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Until a couple of days ago I hadn’t heard of Greg Palast in years, the man who claims to have been pursuing me with questions for two months. He has never phoned, written, emailed or made any other contact with me, which is curiously reminiscent of the behavior of the US Senate committee. Having now forced myself to look at his pernicious writing, it seems like the deranged ramblings you might expect to find pushed out from under the door of a locked ward. He claims to be a journalist. He clearly doesn’t get much work.
Palast conflates meetings, truths and half-truths, statements taken out of context to produce a toxic smear which would be actionable in the country he claims to work in, my country. How many times do I have to respond to the ravings of guttersnipes? I met Saddam twice, the same number of times as Donald Rumsfeld. The difference is that I wasn’t trying to sell him weapons and guidance systems. The first, and infamous time, my words were taken out of context. The second, where Saddam revealed his favorite confectionery, I was trying to persuade him to let the weapons’ inspectors back in. A vain mission, of course, as the US and UK had already decided to illegally go to war whatever he did.
The Mariam Appeal, which Palast drags in to allege I benefited financially from its work, was not a charity. It was a political campaign. Its primary function was not to provide medicines for Iraqi children, although we did, but to highlight the political conditions which were killing them. Sanctions! The largest donor was the ruler of the UAE (who gave approximately £500,000), followed by Fawaz Zureikat’s £375,000, and then the now king of Saudi Arabia (a regime I loath) with £150,000. The donations of these three represented 99% of the campaign’s total income. These donors were prominently identified at the time, there was no attempt to hide them, as this palooka claims. None of them have complained the money was ill-spent. Palast might take the view that finance should not be taken from such sources. Sorry, but needs must.
Among the works undertaken by the appeal was a daily newsletter on sanctions, a sanctions-busting flight into Baghdad, the Big Ben to Baghdad trip in a red London bus, countless meetings and conferences, posters and flyers, the projection of an anti-war slogan on the House of Commons, the first time that had ever been done — and the facilitating of trips to Iraq by dozens of journalists, many of whom sat in on my meetings with Tariq Aziz. And virtually all of whom were conducted around Baghdad by Fawaz Zureikat, openly introduced as the Mariam Appeal’s chairman, as well as a businessman trading with Iraq. We brought Mariam Hamza to Britain for treatment — immodestly, but factually, I claim that we saved her life — where she remained for half a year, sent back cured. I could go on and on but my enemies would surely claim I was blowing my own trumpet.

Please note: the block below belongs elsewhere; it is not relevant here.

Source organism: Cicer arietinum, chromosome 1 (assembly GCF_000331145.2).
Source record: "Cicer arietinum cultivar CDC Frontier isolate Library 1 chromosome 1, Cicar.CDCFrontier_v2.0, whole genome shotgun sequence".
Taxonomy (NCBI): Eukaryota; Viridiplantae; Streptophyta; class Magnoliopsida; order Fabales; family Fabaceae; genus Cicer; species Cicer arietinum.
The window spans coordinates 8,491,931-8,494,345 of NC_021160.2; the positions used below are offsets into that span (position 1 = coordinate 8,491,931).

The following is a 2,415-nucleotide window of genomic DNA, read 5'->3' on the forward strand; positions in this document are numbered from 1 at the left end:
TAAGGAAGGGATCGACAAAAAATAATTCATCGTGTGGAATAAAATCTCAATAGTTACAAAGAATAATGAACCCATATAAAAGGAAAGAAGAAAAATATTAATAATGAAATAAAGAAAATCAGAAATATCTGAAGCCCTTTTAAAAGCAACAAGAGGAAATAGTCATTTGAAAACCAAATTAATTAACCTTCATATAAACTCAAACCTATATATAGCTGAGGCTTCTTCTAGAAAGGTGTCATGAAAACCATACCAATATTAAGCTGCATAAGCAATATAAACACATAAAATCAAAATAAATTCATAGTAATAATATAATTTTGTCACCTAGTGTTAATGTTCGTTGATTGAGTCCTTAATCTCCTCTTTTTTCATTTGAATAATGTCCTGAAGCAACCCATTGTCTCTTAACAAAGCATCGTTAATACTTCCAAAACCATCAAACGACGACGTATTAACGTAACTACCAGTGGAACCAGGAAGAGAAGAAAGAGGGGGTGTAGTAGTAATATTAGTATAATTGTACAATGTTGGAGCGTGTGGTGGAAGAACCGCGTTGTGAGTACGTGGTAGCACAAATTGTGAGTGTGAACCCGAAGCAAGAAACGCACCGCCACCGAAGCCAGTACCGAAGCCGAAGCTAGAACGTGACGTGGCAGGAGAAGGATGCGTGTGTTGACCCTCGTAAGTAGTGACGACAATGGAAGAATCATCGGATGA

But what I will not tolerate — and will sue in any territory where it is possible to do so — is the lie that I personally benefited financially from the campaign. The Charity Commission inquiry Palast refers to was occasioned by a referral from Tony Blair’s Attorney General. The commission are in possession of every receipt of funds and every cheque issues or bank transfer ever made. They satisfied that there was no malfeasance and closed the case without further action, no doubt to the disappointment of Mr Blair’s Attorney General. Charities in Britain cannot campaign politically, which was the prime function of the appeal and in their judgment the commission said that the operation should have been split in two, one arm of which, the one which provided the physical aid, should have registered as a charity. Well, sorry, but that’s poppycock.
The stumblebum then drags in Hitchens — perhaps it’s two bums finding mutual support — a man I recently debated in New York. For what seems like the ten-thousandth time let me try to finally nail the canard that I benefited through the oil-for-food programme, an allegation at the time of writing which has netted me at least $4 million in libel damages and costs. Of course, when I talked with Tariq Aziz, I talked about the programme, but only in respect of the effects it was having on Iraq. I did not request or receive oil vouchers. I did not benefit financially. Not by one thin dime! I said voluntarily and on pain of prosecution under oath to the US Senate committee — another body which doesn’t let the facts get in the way of a good smear — and I say it again. If I had been guilty of what Palast alleges I’d be sitting not in the House of Commons but a prison cell! Let that be an end to it because I’m sure the public is even more tired and bemused than I am.
Crawl back under your rock, Mr Palast!
GEORGE GALLOWAY, member of Parliament from Bethnal Green, is the author of Mr. Galloway Goes to Washington: The Brit Who Set Congress Straight About Iraq.
ALEXANDER COCKBURN, JEFFREY ST CLAIR, BECKY GRANT AND THE INSTITUTE FOR THE ADVANCEMENT OF JOURNALISTIC CLARITY, COUNTERPUNCH
We published an article entitled “A Saudiless Arabia” by Wayne Madsen dated October 22, 2002 (the “Article”), on the website of the Institute for the Advancement of Journalistic Clarity, CounterPunch, www.counterpunch.org (the “Website”).
Although it was not our intention, counsel for Mohammed Hussein Al Amoudi has advised us the Article suggests, or could be read as suggesting, that Mr Al Amoudi has funded, supported, or is in some way associated with, the terrorist activities of Osama bin Laden and the Al Qaeda terrorist network.
We do not have any evidence connecting Mr Al Amoudi with terrorism.
As a result of an exchange of communications with Mr Al Amoudi’s lawyers, we have removed the Article from the Website.
We are pleased to clarify the position.
August 17, 2005